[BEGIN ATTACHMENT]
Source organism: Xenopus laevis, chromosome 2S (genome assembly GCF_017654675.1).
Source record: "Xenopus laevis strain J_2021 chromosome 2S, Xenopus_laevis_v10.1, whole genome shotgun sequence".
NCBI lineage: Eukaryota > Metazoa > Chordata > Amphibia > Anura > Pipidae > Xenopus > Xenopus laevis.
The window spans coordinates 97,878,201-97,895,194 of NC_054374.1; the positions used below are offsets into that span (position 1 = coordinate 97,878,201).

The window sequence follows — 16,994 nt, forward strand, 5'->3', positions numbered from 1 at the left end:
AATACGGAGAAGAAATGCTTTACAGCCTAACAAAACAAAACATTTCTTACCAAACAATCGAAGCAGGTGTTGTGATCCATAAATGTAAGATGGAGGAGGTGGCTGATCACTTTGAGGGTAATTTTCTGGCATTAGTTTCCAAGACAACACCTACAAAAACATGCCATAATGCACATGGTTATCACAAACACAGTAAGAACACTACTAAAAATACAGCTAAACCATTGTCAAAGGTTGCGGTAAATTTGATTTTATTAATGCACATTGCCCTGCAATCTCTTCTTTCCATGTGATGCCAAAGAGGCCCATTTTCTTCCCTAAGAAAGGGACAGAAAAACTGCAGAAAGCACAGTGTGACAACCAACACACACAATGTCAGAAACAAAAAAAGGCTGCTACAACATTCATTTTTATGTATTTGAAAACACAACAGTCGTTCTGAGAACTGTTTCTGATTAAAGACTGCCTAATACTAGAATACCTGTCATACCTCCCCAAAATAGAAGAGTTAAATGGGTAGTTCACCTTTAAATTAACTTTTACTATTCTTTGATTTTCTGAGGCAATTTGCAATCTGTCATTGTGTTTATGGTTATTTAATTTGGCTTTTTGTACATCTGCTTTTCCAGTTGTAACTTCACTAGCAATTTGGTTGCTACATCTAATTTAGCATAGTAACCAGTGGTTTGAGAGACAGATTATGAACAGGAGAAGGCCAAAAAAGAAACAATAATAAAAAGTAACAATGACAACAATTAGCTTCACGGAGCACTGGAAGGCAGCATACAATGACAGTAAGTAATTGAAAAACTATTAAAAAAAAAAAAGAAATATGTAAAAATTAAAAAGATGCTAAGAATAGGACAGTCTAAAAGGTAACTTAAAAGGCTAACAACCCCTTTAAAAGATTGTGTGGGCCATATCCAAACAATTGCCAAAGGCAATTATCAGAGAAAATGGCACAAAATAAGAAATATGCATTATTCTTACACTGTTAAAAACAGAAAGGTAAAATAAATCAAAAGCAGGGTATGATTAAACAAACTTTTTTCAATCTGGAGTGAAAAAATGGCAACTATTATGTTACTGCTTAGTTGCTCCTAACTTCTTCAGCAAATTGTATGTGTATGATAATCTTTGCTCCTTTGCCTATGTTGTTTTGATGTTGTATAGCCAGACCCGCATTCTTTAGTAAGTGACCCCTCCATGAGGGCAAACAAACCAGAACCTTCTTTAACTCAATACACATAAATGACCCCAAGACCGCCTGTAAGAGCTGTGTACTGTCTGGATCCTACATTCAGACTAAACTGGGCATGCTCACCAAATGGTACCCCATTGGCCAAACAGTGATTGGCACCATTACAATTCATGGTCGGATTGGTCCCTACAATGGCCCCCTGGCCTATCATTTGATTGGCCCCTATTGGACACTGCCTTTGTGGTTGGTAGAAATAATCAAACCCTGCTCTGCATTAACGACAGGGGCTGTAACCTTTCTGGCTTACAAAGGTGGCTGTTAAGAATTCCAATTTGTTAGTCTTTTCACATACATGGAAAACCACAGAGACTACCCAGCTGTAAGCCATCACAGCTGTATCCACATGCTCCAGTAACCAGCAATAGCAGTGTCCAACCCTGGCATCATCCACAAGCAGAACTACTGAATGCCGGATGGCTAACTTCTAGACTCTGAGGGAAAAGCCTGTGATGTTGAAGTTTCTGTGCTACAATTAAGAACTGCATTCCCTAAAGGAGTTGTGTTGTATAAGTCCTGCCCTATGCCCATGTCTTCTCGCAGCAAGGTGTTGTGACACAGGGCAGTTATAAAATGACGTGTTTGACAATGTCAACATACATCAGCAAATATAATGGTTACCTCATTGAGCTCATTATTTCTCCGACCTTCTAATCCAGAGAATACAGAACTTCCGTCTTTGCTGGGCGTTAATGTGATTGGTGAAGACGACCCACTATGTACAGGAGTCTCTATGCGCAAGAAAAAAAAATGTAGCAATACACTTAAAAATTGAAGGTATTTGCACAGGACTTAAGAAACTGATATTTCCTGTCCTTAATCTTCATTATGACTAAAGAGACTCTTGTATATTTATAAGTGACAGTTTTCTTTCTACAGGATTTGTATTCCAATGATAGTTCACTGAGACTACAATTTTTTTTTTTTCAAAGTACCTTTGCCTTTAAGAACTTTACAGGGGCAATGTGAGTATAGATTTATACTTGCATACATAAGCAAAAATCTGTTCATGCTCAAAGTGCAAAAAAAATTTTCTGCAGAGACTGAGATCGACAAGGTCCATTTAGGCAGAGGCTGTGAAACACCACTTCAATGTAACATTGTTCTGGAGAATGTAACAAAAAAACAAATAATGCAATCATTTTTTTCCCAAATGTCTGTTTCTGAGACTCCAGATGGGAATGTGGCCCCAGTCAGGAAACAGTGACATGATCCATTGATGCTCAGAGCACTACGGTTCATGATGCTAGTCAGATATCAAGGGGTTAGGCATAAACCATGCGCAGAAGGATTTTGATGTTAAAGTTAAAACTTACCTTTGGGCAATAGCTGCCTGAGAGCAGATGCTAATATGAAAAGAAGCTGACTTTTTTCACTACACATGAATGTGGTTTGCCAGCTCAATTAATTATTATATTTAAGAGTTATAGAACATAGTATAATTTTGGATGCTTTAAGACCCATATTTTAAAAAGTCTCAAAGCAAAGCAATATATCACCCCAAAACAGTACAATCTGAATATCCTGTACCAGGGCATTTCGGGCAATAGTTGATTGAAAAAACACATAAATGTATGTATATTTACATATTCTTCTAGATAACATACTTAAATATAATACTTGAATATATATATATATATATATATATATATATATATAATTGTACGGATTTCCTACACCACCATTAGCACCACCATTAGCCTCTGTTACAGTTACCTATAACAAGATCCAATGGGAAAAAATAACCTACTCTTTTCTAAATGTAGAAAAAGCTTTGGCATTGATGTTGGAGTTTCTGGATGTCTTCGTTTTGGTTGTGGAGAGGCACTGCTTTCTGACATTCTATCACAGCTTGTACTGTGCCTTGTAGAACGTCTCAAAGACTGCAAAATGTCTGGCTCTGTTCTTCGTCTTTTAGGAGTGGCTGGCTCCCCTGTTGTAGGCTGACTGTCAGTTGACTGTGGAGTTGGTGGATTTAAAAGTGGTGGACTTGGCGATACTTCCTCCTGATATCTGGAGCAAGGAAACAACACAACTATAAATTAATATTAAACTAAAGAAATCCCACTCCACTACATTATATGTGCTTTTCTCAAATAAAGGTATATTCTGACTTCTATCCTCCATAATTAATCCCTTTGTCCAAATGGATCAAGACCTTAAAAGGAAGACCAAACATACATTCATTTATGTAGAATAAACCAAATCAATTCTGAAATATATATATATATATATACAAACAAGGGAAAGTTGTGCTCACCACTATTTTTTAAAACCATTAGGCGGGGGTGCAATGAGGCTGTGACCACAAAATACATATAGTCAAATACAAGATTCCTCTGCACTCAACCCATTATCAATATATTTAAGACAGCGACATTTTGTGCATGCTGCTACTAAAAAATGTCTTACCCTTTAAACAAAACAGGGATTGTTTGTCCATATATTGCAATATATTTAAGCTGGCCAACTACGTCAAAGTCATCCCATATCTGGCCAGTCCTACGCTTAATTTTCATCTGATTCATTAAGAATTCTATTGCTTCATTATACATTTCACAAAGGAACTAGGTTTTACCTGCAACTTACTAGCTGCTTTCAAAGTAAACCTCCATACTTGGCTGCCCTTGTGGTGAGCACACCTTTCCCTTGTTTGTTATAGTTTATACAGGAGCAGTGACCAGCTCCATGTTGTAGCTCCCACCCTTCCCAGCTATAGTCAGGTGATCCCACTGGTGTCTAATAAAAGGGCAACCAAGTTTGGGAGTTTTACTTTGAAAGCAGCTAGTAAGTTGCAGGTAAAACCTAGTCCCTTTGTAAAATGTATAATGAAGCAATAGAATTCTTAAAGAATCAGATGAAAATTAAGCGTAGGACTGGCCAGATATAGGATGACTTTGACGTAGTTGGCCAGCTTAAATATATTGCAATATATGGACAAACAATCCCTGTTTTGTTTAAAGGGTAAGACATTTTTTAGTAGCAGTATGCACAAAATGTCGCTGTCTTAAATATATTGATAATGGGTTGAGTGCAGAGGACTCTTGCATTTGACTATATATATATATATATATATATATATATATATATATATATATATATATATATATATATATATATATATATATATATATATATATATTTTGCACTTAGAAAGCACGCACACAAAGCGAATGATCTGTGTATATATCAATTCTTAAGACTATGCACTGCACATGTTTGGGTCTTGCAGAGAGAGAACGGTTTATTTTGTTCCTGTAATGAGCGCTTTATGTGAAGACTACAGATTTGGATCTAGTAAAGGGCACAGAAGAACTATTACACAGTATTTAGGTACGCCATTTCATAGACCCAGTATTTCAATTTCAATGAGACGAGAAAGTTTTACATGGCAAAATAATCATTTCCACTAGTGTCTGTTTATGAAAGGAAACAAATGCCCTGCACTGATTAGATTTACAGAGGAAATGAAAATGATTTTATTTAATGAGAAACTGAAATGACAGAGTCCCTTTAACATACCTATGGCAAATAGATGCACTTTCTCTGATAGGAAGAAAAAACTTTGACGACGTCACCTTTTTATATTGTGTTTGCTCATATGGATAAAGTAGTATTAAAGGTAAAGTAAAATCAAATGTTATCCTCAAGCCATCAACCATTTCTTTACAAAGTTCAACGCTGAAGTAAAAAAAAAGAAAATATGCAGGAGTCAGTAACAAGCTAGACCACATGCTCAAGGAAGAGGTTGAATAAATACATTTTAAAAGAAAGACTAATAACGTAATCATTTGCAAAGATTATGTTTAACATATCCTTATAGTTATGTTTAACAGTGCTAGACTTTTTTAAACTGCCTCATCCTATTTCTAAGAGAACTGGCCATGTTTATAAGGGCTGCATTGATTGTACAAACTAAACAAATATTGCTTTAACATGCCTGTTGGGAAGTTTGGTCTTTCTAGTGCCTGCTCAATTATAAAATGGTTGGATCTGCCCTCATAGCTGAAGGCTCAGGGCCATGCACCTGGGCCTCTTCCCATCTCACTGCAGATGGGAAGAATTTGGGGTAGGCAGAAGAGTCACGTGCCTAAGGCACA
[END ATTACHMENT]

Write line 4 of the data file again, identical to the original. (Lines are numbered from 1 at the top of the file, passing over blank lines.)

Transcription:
The window spans coordinates 97,878,201-97,895,194 of NC_054374.1; the positions used below are offsets into that span (position 1 = coordinate 97,878,201).